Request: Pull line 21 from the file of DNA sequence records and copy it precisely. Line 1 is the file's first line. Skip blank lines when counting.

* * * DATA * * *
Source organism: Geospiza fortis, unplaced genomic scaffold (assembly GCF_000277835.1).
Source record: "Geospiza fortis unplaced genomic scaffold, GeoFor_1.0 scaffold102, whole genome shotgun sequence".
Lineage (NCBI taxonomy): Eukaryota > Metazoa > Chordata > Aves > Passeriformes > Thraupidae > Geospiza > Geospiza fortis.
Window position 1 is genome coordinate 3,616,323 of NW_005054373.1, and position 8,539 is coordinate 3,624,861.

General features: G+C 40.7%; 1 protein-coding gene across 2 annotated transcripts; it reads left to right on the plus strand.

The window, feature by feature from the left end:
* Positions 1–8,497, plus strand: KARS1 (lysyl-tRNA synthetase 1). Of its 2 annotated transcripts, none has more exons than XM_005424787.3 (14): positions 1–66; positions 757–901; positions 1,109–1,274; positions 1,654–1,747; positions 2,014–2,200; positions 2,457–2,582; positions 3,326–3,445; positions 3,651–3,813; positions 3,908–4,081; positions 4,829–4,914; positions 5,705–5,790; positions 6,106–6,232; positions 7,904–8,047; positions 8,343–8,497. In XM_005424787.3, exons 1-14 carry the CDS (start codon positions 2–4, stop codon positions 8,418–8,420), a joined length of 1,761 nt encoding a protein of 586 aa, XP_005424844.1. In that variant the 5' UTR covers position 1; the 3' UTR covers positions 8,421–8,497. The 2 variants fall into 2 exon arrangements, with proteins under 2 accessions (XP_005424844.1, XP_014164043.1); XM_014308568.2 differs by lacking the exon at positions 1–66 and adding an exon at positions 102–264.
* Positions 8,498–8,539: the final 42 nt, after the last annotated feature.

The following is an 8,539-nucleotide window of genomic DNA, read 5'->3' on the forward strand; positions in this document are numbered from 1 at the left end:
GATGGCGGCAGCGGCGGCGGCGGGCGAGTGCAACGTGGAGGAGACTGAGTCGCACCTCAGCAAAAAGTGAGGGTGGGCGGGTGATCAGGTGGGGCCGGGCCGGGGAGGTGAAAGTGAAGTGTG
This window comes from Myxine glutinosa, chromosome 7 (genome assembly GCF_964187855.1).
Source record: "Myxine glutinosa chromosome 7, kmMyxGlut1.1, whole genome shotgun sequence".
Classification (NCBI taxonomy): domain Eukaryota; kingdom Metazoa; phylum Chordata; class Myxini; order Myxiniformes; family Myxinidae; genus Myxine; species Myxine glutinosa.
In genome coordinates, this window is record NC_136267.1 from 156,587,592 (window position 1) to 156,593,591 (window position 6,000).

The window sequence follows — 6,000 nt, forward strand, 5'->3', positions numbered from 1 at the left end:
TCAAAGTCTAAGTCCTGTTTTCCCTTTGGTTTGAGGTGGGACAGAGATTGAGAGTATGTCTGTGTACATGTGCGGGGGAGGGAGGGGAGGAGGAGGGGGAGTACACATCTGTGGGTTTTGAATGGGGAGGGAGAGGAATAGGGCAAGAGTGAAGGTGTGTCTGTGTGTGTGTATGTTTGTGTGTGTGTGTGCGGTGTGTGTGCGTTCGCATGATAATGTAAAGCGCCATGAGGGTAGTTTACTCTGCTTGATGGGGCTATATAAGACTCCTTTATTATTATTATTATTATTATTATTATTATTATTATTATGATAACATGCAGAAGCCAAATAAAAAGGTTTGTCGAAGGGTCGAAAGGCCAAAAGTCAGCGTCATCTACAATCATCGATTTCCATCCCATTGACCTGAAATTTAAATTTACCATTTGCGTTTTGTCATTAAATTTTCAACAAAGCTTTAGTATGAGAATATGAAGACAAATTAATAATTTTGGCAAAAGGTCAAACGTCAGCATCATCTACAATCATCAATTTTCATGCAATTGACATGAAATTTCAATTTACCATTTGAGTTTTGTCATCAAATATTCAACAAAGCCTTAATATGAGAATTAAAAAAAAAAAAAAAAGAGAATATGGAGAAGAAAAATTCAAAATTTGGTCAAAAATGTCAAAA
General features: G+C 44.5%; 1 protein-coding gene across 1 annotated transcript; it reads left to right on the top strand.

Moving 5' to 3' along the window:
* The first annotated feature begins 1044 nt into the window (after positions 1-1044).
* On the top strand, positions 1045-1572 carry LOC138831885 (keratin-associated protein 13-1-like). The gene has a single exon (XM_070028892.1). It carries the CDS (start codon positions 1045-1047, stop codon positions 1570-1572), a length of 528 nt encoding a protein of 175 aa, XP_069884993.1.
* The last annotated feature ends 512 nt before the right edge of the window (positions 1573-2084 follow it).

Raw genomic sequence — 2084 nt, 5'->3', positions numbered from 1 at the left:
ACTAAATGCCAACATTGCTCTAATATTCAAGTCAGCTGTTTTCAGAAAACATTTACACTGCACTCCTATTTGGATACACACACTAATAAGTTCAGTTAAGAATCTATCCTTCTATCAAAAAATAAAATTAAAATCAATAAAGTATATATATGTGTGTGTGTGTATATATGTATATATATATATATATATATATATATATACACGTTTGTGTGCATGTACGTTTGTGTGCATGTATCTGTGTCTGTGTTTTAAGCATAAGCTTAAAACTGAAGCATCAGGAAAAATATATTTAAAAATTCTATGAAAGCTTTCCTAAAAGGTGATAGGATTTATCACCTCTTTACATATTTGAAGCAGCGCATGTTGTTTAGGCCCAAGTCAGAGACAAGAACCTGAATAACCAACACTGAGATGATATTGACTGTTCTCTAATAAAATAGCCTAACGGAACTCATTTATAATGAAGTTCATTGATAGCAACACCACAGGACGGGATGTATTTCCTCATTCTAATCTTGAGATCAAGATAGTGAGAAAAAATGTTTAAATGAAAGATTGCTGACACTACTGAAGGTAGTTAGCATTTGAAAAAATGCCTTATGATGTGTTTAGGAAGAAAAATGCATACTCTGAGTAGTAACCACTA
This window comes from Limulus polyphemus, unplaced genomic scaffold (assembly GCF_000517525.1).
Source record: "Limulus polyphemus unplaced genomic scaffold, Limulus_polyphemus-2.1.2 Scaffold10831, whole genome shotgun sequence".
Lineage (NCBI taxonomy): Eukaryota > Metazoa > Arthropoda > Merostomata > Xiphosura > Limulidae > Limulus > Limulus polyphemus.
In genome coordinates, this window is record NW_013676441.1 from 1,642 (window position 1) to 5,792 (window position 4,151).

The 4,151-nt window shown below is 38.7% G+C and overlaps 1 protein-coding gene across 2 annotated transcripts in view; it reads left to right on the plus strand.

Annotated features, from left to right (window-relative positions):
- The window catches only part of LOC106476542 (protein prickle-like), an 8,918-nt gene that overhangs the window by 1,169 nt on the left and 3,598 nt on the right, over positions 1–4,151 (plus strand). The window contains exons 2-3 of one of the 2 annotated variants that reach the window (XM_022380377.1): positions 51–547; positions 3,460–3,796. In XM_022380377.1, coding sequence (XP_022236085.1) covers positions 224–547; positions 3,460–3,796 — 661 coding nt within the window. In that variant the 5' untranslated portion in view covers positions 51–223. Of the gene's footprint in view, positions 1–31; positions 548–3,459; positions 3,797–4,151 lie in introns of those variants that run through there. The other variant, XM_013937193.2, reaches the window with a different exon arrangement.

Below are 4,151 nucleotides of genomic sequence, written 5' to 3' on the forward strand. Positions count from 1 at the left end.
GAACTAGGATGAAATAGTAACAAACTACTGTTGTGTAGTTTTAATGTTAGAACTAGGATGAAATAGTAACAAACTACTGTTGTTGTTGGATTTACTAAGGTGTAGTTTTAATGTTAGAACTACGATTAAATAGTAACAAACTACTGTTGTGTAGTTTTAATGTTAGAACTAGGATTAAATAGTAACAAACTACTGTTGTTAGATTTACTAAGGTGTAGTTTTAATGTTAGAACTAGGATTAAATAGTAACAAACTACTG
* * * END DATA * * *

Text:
* The last annotated feature ends 512 nt before the right edge of the window (positions 1573-2084 follow it).